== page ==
The plasma after being processed through the chemical treatment unit packet passes as detoxified plasma into the water removal unit packet. This packet has a perforated tube through which passes the detoxified plasma. This tube is formed of a polycarbonate perforated membrane material having holes whose diameter are between 0.45 and less microns or it might be formed of CELLOPHANE. Surrounding the tube would be a high molecular size desiccant (perhaps SEPHADEX) to attract the later. Other similar large molecule desiccants may also be used. The tube in the water removal packet would preferably have a convoluted configuration although other workable configurations might be used. The water removal packet would normally have a color coded indicator to show when it is loaded and needs to be replaced.
The detoxification period and packet replacement will vary from patient to patient. However, maximum daily use should not exceed 12 hours. Daily replacement of the blood plasma separator packet and chemical treatment packet should be acceptable for most patients. The water removal packet would be changed when the color coated indicator shows they are loaded.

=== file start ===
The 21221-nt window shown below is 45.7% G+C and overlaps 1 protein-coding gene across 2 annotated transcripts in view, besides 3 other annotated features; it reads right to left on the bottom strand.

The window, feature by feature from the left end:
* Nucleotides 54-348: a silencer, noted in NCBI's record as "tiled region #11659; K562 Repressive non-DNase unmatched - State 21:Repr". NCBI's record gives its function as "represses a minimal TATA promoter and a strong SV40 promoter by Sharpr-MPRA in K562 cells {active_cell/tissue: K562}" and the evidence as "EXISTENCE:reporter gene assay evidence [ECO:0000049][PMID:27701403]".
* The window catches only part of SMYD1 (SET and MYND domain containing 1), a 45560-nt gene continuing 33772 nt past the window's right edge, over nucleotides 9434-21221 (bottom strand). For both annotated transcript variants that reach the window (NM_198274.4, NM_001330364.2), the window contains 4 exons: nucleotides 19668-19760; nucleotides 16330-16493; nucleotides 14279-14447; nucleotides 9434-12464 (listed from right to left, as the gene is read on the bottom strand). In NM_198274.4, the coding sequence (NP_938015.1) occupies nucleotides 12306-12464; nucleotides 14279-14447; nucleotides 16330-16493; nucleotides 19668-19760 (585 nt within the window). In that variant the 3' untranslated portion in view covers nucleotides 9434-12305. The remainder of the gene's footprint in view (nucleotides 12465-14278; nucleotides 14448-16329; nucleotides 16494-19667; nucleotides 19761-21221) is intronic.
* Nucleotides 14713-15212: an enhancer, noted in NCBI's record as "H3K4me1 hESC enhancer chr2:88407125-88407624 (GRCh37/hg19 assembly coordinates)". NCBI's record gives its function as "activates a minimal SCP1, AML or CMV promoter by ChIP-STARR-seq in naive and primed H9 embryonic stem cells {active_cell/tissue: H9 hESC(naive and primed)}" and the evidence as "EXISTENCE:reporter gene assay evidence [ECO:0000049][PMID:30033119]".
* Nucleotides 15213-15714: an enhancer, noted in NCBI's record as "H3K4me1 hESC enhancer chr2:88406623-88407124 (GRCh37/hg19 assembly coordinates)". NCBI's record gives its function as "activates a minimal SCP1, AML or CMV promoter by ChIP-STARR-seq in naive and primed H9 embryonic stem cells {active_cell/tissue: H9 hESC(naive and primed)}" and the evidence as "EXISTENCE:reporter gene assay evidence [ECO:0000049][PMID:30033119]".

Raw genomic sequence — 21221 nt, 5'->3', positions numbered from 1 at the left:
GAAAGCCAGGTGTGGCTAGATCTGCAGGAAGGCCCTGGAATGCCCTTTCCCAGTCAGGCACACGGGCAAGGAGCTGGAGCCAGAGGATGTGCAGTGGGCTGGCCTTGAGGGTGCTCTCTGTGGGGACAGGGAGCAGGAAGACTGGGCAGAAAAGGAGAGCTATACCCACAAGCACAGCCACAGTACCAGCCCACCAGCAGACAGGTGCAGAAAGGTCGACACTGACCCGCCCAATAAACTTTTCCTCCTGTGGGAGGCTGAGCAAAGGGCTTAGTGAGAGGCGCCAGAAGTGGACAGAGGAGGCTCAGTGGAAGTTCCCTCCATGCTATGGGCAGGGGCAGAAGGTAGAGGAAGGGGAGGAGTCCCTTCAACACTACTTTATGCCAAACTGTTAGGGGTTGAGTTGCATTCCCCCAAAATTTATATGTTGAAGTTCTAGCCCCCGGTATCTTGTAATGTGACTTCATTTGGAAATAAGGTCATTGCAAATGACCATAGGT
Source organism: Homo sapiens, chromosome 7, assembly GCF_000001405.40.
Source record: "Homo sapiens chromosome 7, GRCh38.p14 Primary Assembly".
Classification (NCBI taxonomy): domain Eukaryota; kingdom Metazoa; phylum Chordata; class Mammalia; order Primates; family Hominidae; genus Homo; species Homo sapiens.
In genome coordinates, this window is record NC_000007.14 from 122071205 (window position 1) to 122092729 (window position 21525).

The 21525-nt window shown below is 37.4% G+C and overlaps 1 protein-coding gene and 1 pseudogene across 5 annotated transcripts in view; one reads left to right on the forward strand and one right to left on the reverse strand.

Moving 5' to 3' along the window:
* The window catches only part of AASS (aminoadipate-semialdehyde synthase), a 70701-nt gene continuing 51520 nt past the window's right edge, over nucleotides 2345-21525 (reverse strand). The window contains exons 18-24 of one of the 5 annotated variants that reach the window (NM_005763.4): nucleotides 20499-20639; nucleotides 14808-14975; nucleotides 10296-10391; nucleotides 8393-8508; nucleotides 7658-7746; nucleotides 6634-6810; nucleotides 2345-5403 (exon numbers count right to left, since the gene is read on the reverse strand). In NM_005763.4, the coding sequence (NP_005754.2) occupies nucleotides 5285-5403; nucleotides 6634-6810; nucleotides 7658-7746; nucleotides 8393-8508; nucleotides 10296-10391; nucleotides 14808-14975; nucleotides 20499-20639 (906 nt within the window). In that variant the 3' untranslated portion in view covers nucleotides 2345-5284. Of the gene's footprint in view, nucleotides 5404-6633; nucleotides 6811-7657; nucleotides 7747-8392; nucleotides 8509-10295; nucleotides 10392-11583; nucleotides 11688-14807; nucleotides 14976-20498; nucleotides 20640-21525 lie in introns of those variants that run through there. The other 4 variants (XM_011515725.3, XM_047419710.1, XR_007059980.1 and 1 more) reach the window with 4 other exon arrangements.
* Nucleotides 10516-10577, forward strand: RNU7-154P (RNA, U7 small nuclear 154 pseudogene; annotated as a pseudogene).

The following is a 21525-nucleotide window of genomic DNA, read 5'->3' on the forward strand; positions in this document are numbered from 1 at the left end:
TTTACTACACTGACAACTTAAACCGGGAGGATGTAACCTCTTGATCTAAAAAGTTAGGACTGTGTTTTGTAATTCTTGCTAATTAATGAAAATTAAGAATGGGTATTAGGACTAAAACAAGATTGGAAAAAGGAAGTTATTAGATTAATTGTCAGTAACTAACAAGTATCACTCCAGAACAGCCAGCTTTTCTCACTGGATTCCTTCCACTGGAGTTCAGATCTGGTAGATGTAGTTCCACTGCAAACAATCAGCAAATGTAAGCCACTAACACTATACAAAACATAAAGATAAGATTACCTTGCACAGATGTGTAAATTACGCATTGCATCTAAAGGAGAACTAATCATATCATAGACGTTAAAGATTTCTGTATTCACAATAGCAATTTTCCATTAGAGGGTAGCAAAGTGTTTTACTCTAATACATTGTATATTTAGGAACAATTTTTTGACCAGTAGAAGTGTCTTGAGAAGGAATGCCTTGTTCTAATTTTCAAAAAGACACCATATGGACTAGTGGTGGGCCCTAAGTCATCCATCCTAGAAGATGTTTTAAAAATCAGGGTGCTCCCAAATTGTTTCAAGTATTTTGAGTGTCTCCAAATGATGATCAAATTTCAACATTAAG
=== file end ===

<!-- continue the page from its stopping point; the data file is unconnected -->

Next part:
The advantages of the artificial kidney are as follows: (1) service of the unit would be by the patient as he could change the replaceable packets. Color indicators in the packets themselves would show when they are to be replaced with fresh ones. The only requirement for the patient would be they check with a physician each week to determine the blood levels of the materials removed by the device. (2) the patient may have small amounts of Heparin (or none at all) added. (3) blood cell damage will be greatly reduced over that with dialysis. (4) shock to the body from quick removal of heightened levels of urea, creatinine, uric acid, and the middle molecular substances will be eliminated (homeostasis promoted). (5) patients cost should be reduced approximately 1/4 to 1/6 of the cost now required for a person with non-functioning kidneys.